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Subject: Runestone: a review rss

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R Vale
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This game was available in the mid-1990s in the UK in a chain of shops called “Past Times” which sold a number of games with historical themes, eg. Cathedral. Runestone is a simple dice game for two players. It is quick to play (usually less than 15 mins).

The game is played on a board consisting of 30 runes arranged in five rows of six. Each row is a different colour. Corresponding to each row there is one die with the six runes of that colour printed on its faces.

Each player also receives 5 plastic markers (tiddlywinks) of their colour and a big shiny transparent stone (which in my opinion is the nicest thing in the game, although the dragon printed on the board is also quite good).

To begin play, the first player rolls all five dice and places their 5 markers onto the corresponding runes on the board (so that there is one in each row). The second player does the same. If any die shows a rune that is already occupied by a marker, then it is rolled again. Now both players have one marker in each row.

The first player now rolls any one die and places their big stone onto the corresponding rune. The second player does the same, and from there, the players take it in turns, rolling one die once per turn. If your stone is at the end of a row, you can choose to roll the die corresponding to the row you are in, or the row above, or the row below. But if your stone is not at the end of the row then you must roll the die of the current row (so there is no choice).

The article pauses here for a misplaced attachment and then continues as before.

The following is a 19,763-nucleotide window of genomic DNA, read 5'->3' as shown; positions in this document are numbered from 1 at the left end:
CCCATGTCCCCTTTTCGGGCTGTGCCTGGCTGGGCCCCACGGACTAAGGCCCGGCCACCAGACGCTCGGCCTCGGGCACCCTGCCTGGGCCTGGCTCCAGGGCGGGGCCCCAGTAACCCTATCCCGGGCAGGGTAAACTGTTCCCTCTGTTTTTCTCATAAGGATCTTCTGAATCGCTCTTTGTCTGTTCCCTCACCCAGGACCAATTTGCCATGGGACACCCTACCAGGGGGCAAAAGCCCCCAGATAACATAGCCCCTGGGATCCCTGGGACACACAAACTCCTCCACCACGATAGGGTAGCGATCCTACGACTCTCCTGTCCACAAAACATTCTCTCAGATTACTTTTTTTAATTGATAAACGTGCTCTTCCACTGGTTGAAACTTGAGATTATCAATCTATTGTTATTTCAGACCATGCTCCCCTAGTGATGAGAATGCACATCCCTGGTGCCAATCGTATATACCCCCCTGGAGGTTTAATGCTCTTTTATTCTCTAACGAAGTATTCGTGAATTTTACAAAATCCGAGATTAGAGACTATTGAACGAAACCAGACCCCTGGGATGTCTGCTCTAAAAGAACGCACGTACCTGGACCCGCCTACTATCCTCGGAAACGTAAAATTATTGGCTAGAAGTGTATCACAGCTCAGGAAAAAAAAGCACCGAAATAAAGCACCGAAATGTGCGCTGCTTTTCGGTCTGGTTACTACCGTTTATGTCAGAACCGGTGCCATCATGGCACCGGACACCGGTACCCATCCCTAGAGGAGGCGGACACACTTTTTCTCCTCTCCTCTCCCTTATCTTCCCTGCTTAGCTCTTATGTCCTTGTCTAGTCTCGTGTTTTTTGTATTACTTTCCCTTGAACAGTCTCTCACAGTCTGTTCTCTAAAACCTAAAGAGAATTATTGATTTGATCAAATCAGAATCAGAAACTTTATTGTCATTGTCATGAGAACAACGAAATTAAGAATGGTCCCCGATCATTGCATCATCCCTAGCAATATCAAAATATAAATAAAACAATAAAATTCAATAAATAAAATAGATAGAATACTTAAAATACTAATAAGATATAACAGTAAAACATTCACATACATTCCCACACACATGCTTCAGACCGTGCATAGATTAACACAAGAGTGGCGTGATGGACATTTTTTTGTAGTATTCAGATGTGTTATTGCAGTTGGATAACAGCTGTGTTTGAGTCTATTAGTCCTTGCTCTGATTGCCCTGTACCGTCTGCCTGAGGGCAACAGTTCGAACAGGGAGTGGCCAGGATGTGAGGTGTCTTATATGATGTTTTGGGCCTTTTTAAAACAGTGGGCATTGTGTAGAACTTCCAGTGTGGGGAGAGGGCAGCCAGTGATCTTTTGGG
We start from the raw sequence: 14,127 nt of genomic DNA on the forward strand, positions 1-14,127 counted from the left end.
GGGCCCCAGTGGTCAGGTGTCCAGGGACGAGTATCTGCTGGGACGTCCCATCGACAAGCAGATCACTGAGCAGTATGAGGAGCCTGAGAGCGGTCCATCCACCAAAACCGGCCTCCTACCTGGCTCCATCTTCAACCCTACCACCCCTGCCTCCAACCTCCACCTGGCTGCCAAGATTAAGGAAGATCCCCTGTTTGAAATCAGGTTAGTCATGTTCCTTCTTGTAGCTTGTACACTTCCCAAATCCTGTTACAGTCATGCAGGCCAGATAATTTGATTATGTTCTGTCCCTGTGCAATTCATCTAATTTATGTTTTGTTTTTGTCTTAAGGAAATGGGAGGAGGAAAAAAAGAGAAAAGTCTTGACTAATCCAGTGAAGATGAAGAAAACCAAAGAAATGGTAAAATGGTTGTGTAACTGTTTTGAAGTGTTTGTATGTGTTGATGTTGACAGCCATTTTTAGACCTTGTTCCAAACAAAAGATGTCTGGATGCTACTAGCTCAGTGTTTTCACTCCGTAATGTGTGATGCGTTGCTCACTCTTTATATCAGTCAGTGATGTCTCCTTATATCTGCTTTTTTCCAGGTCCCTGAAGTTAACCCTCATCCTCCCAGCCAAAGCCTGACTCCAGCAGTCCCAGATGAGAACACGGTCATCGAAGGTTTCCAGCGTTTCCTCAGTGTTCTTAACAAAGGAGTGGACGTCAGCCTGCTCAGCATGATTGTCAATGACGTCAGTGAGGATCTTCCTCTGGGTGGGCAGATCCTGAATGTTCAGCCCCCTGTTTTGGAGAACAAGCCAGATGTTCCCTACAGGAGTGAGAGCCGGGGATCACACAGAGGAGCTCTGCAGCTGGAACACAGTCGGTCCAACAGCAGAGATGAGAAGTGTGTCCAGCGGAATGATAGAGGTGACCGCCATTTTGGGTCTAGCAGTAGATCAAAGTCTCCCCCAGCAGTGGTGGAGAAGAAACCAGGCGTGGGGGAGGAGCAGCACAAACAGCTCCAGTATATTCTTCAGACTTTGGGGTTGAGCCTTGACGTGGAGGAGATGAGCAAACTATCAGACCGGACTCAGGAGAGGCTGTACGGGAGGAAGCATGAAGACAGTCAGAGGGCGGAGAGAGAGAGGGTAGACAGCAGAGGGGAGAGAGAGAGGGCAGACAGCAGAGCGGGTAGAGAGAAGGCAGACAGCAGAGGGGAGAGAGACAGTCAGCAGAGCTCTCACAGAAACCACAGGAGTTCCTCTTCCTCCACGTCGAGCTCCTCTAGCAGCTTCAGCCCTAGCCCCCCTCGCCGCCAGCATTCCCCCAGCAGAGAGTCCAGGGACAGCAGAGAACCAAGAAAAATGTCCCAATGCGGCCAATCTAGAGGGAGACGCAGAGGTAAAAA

There are three things that can happen in your turn:

(1) You land on one of your markers. In this case, you collect the marker and it is removed from the game.

(2) You land on one of your opponent's markers. In this case, you can place the marker on any empty rune on the board.

(3) You land on your opponent's stone. You can again place the stone onto any empty rune on the board.

That's it. The first player to collect all their markers from the board is the winner.

It's (2) and (3) above which add a little strategy to the game, since you have to decide where best to place any markers on which you land, in order to make them hard for the opponent to collect. But it is not usually very difficult to decide.

It can get a bit frustrating if you are trying to move your stone out of the current row. You just have to roll the same die over and over and there is no chance to move out until you manage to roll one of the runes on the end.

Summary: a pleasant game with nice components but not very exciting to play.
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